Campaigners have taken the first steps towards launching a legal challenge over plans for a tunnel near Stonehenge. 

Save Stonehenge World Heritage Site has said in a letter to the government calling the A303 project a "highly flawed and damaging proposal". 

Salisbury Journal: Stonehenge

SSWHS is sending a pre-application protocol letter outlining its concerns about the decision.

This is a precursor to filing a claim for judicial review which must be made within six weeks of the decision date.

Read more: Stonehenge Alliance condemns tunnel plans

A director at SSWHS Chris Todd, said: “The Government has stuck two fingers up at UNESCO and all those who care about our British heritage.

“It has basically approved this highly flawed and damaging proposal for a second time. The same scheme was thrown out in 2021. We believe there are strong grounds why this approval should also be struck down. We will do everything within our power to safeguard this most iconic of sites for future generations.”

The Government’s approval is in direct opposition to UNESCO’s refusal of the scheme and to five of the Government’s own independent planning inspectors. There has also been criticism for not having assessed the alternatives to the National Highway’s proposals.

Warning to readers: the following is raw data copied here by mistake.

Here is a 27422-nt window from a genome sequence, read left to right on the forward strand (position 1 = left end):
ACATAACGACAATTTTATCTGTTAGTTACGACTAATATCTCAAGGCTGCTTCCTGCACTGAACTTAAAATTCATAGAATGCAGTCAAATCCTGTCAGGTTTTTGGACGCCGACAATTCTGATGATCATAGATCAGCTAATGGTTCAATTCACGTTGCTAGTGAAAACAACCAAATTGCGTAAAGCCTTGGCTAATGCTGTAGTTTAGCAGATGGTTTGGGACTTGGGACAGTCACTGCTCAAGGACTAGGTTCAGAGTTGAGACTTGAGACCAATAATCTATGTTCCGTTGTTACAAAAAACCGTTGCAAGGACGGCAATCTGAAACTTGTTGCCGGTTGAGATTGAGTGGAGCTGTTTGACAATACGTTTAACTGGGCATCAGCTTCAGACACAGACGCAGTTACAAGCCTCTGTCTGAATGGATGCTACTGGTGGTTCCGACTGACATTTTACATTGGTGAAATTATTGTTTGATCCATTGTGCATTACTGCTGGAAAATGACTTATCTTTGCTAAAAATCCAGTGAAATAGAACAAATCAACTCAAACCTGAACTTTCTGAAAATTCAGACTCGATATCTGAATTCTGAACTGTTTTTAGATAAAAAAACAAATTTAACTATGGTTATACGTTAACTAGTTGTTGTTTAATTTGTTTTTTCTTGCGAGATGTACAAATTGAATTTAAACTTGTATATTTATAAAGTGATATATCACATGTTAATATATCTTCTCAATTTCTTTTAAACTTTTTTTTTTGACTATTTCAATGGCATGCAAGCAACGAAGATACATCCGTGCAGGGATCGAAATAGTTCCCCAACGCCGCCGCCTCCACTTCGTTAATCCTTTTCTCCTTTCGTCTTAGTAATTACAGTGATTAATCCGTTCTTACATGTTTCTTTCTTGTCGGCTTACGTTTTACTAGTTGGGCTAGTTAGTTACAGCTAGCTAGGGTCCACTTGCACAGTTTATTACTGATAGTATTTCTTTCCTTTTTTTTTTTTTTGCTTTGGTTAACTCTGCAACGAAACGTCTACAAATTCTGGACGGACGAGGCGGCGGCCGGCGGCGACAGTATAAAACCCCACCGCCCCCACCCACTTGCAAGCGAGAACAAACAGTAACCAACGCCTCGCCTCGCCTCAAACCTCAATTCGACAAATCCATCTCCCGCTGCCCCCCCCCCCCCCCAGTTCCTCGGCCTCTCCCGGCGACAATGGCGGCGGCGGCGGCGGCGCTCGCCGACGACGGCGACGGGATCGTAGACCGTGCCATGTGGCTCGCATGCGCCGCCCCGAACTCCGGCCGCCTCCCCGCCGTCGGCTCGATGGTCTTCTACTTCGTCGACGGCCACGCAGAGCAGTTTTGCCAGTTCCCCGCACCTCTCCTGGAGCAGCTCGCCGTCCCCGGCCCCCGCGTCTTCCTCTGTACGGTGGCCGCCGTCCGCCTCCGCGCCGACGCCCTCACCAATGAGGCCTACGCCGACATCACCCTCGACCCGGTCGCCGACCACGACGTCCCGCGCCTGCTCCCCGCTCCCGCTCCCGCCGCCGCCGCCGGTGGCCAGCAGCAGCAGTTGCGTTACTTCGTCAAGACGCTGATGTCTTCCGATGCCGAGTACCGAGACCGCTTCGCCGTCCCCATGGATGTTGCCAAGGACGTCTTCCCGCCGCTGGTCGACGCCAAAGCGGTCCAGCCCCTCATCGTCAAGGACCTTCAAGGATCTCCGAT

Read more: Reaction to Stonehenge tunnel approval

Member of the Stonehenge Alliance, Suzanne Keene, a separate organisation that has campaigned to safeguard Stonehenge for over 20 years said: “Stonehenge World Heritage Site is much more than the stones at its centre.

“It is a complex and hugely rich archaeological landscape without comparison. For the Government to be so dismissive of the huge damage that the National Highways scheme will cause is deeply worrying.”

Read more: Sites that could be affected by the tunnel

Leigh Day solicitor Rowan Smith said: “There is an unfortunate sense of déjà vu. It appears that, yet again, the Government has ignored warnings that this road scheme will put at risk the world heritage status of Stonehenge.

“Despite calls by the World Heritage Committee for the decision to be delayed until it had met, the Secretary of State went ahead and reinstated development consent, without holding another public examination.

“It will be argued that this unfairness, combined with a failure to properly assess the scheme’s climate change impact, rendered the Secretary of State’s decision unlawful for a second time. If the Government, following correspondence, refuses to accept that, then our client intends to launch another claim for judicial review.”

The Government should respond to the SWHS within two weeks and the organisation will then have two weeks in which to file a claim. A crowdfunder has been launched on the Crowd Justice website to fund legal action.